What Harmed the Value of Infectious Disease Specialists?
Kevin Kunzmann is the managing editor for Contagion, as well as its sister publication HCPLive. Prior to joining parent company MJH Life Sciences in 2017, he worked as a health care and government reporter for The Pocono Record, and as a freelance writer for NJ Advance Media, The Express-Times, The Daily Journal, and more. He graduated from Rowan University with a degree in journalism in 2015. In his spare time, he enjoys reading, cooking, running his dog, and complaining about the Mets. Follow him on Twitter @NotADoctorKevin or email him at [email protected]
Brad Spellberg, MD, discusses how the subspecialty lost "ownership" of its opportunities for pattented prescribing and referral years ago.
Infectious disease clinicians may be front and center of coronavirus 2019 (COVID-19) response—the greatest issue in this generation of public health development—but the subspecialty has been burdened with limited resources for some time in the US.
In a continued interview with Contagion, Brad Spellberg, MD, chief medical officer of the Los Angeles County and University of Southern California Medical Center, and author of the book Broken, Bankrupt and Dying, discussed how infectious disease has become financially neglected and an infrequently sought-after subspecialty among young physicians.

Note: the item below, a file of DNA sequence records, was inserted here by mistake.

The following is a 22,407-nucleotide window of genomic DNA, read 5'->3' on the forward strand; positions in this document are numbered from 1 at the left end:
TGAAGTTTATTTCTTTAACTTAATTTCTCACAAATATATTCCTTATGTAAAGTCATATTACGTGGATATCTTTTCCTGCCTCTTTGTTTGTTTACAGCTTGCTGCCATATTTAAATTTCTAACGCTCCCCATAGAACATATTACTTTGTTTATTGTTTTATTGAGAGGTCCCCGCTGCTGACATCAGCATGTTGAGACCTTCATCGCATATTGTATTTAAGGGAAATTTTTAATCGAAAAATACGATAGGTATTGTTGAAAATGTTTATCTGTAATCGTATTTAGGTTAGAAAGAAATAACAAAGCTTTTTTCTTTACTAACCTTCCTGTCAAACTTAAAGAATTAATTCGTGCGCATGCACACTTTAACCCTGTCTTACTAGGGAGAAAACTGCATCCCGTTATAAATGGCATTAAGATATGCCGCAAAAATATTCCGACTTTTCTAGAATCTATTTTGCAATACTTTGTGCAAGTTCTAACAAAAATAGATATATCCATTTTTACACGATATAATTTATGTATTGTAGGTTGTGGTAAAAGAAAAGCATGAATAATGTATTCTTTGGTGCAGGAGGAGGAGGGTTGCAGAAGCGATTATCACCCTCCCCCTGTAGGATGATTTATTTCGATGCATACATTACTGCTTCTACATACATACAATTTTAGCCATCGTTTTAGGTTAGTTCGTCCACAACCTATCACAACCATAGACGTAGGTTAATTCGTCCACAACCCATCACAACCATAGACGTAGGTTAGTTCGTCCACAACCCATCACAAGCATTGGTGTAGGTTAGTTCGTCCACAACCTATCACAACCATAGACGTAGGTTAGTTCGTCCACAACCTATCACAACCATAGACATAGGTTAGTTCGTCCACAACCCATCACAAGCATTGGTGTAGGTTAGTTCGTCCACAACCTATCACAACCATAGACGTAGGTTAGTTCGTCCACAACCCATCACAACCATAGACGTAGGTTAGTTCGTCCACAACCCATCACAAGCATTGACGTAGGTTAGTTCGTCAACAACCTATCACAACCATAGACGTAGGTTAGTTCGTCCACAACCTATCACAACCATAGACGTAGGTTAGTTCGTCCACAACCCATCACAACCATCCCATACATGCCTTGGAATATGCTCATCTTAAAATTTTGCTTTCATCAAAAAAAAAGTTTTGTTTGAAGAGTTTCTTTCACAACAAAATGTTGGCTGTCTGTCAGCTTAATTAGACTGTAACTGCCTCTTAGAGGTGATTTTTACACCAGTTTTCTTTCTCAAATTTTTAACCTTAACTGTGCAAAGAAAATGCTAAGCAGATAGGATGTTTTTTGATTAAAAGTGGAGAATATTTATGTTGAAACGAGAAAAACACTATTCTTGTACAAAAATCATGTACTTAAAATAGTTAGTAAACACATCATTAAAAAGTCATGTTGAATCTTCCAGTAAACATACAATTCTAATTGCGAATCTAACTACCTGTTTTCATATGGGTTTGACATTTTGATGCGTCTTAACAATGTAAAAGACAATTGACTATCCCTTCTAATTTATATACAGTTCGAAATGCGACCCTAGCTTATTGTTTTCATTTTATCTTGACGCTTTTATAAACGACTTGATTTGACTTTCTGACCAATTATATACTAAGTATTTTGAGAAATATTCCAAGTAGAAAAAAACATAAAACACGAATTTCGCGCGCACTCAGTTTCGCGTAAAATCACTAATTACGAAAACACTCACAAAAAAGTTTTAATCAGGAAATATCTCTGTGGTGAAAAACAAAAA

As he noted, its status as a cognitive field harms the funding its clinicians receive in health system allocation.
“If you want to survive in the healthcare system in the United States, you need to rack up item bills,” Spellberg said. “You need procedures, you need to do invasive things.”
And though infectious disease specialists have a reputation for refined skill in HIV, antimicrobial prescribing and virology, they lack true ownership of any of these necessary offerings—unlike other specialists.
As such, they often have to compromise pay and resource allocation, or risk being replaced by physician assistants, family medicine physicians, or critical care/emergency medicine specialists.
“We have let our specialty go without owning anything,” Spellberg, an infectious disease specialist himself, explained. “In contrast: you’ve got a cancer patient, you better have an oncologist, or you can’t prescribe chemotherapy.”
Spellberg also discussed when he believes this shift in lost ownership first began: the introduction of antibiotics, the first infectious disease therapy to really peak cross-specialty interest.